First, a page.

A greater divergence of laying breeds in the organic sector is emerging as the enlightened attitude of some supermarkets, an increase in organic box schemes and the rising popularity of farmers’ markets have helped create a trend away from large egg size.
According to one of the UK’s leading organic feed suppliers, Hi Peak Organic Feeds, reversal of the notion that big is beautiful when it comes to egg size is overdue. The result, it adds, is a wider array of laying breeds, which has presented the challenge of making sure diets reflect individual breed types.
“In addition to the more established laying breeds of Lohmann, Hy-Line and Warren, we are seeing a rise in prominence of breeds such as Columbian Blacktail, Bovan Brown and Amber Link. The idea that the feeding requirements are the same across these breeds fails to recognise the financial and performance benefits of feeding to particular need,” says Hi Peak’s managing director Ian Proctor.
“In the same way you wouldn’t feed an Olympian the same diet as a non-athlete, neither would you feed a breed selected for egg mass in the same way as a breed selected for egg size. The balance of protein and energy can be critical, as are the sources from which they are derived.”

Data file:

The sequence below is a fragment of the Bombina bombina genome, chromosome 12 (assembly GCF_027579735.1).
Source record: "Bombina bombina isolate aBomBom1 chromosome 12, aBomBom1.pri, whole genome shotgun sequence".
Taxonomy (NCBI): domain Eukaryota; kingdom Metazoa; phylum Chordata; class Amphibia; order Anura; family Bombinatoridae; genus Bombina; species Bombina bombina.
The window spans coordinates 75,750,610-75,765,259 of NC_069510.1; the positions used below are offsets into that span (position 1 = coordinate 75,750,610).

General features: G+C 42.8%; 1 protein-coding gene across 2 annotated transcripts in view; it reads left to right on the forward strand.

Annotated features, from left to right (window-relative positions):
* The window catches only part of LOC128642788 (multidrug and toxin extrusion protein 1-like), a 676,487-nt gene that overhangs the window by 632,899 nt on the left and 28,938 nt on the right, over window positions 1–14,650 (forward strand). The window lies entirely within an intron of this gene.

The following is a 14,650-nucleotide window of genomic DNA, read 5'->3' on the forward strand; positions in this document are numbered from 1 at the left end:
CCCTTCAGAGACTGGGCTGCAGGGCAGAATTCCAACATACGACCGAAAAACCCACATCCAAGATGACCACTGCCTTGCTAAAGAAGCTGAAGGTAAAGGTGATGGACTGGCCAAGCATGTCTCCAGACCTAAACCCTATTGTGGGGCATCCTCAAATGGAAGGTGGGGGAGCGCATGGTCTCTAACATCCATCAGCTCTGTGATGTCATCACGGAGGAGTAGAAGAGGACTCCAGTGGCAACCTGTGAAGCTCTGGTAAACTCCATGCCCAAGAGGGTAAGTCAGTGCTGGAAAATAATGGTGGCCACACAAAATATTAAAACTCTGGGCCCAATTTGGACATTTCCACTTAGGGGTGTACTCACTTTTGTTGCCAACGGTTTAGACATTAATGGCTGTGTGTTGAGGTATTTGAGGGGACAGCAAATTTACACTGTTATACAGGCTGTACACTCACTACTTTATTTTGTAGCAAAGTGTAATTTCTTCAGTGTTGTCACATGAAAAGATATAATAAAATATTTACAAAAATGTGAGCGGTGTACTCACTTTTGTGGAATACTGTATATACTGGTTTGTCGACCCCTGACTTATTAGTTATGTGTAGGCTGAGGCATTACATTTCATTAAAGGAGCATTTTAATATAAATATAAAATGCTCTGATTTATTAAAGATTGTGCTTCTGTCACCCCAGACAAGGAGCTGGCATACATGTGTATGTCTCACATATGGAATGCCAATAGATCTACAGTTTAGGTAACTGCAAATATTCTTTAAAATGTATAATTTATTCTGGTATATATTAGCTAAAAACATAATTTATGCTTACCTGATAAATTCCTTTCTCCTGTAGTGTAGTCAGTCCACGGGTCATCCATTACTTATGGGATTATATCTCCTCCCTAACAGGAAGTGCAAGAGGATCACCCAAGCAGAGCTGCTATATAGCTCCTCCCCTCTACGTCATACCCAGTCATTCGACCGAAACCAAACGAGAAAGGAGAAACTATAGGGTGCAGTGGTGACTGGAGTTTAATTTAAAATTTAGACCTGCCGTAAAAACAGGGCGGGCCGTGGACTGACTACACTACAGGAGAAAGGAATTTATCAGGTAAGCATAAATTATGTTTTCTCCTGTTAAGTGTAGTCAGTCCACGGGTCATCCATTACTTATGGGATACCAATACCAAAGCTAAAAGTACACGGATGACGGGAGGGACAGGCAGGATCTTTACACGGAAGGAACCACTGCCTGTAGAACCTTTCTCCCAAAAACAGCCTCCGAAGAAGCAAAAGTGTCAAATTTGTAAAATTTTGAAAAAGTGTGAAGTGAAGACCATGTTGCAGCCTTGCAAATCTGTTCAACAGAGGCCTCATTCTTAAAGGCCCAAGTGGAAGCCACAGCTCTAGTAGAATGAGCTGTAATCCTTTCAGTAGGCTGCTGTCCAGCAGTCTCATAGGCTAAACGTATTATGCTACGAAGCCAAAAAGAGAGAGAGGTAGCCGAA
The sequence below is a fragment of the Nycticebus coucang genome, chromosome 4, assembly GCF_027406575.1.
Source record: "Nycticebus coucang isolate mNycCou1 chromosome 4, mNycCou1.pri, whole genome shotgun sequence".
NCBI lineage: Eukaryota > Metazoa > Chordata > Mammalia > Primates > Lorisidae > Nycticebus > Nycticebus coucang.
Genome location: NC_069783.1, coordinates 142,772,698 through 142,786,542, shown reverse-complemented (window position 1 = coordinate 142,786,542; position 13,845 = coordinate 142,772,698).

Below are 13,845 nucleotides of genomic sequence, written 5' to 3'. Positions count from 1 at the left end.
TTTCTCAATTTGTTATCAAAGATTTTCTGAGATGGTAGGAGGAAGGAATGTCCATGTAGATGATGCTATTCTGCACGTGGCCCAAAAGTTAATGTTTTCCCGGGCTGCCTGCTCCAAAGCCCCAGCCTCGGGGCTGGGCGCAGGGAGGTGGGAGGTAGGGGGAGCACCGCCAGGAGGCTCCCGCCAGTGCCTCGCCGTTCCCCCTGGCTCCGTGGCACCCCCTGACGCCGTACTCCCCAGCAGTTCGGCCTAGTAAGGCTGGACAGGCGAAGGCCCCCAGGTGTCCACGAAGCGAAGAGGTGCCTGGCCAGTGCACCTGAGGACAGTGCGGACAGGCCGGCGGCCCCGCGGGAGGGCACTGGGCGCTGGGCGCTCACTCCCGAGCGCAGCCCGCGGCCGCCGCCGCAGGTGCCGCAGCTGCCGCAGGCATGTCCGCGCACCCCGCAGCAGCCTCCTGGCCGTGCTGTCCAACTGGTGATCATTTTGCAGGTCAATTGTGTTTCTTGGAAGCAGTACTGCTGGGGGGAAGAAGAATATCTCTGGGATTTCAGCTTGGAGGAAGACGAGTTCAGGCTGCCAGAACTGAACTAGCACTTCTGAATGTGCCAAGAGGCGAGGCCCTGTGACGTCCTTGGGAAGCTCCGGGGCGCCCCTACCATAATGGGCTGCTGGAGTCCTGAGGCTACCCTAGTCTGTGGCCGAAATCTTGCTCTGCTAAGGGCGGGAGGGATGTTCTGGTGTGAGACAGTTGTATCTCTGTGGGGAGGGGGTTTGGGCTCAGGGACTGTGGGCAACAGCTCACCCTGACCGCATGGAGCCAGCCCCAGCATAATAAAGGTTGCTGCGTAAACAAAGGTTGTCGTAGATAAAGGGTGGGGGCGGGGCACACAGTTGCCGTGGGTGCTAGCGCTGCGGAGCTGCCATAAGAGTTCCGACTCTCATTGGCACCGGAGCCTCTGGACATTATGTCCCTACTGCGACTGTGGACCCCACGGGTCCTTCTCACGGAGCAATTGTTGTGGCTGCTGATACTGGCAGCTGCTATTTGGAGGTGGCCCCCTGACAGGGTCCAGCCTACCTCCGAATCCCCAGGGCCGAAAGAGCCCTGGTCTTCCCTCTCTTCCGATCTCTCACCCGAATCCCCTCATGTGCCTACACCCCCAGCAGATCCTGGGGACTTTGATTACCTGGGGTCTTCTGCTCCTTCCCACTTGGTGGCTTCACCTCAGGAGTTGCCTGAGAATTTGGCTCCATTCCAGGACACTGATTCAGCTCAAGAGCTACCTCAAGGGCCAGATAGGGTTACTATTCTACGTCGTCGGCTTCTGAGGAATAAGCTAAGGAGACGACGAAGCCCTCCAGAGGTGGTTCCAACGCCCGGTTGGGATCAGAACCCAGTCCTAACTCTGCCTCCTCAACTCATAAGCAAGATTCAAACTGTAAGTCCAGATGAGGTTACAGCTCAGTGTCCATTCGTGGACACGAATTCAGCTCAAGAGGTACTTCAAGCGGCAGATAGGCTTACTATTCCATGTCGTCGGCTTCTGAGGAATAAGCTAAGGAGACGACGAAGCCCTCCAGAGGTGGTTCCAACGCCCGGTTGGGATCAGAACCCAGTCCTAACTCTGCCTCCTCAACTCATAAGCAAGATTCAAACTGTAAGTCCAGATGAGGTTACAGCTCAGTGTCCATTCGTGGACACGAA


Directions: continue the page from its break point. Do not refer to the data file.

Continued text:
Hi Peak stresses that protein and energy levels are critical in driving egg production and egg weight, and it says maintaining correct bodyweight and composition is important to ensure strong peaks and good persistency of lay. Also, the ratio of protein and energy must be balanced at different stages of production to ensure breeds meet their production potential at the desired level of feed intake.
“Failure to feed breed-specific diets is often down to an over-reliance on a narrow range of organic ingredients,” says Proctor. “The problem is often organic feed manufacturers lacking the inclination to source sufficient raw materials in the first place. A move towards organic-only mills would help, because it permits the keeping of more organic raw materials, eliminating competition between organic and conventional bin storage.
“Quality of protein is also a factor in achieving adequate amino acids. Exact amounts and ratios of amino acids will depend on breed, feed intake and the relative importance of egg numbers versus egg size; but whichever way you evaluate it, access to a good spread of protein, energy and amino acid sources is essential. Also, a broad selection of organic ingredients facilitates a more sustainable release of energy, protein and amino acids – always preferable because different rates of degradability within the diet give rise to better health and performance.
“By formulating in this way you are improving feed efficiency because every kilo fed is more effectively utilised. You are also conforming to the fundamental organic principle that feed is intended for quality production while meeting the requirements of the livestock at various stages of their development.”
Hi Peak’s policy is to purchase organic raw materials grown in the UK whenever possible, and typically the company has a stock of 12 ingredient types. But only 11% of organic land in this country is in arable cropping and this is a missed opportunity, says Proctor.
Source: Poultry World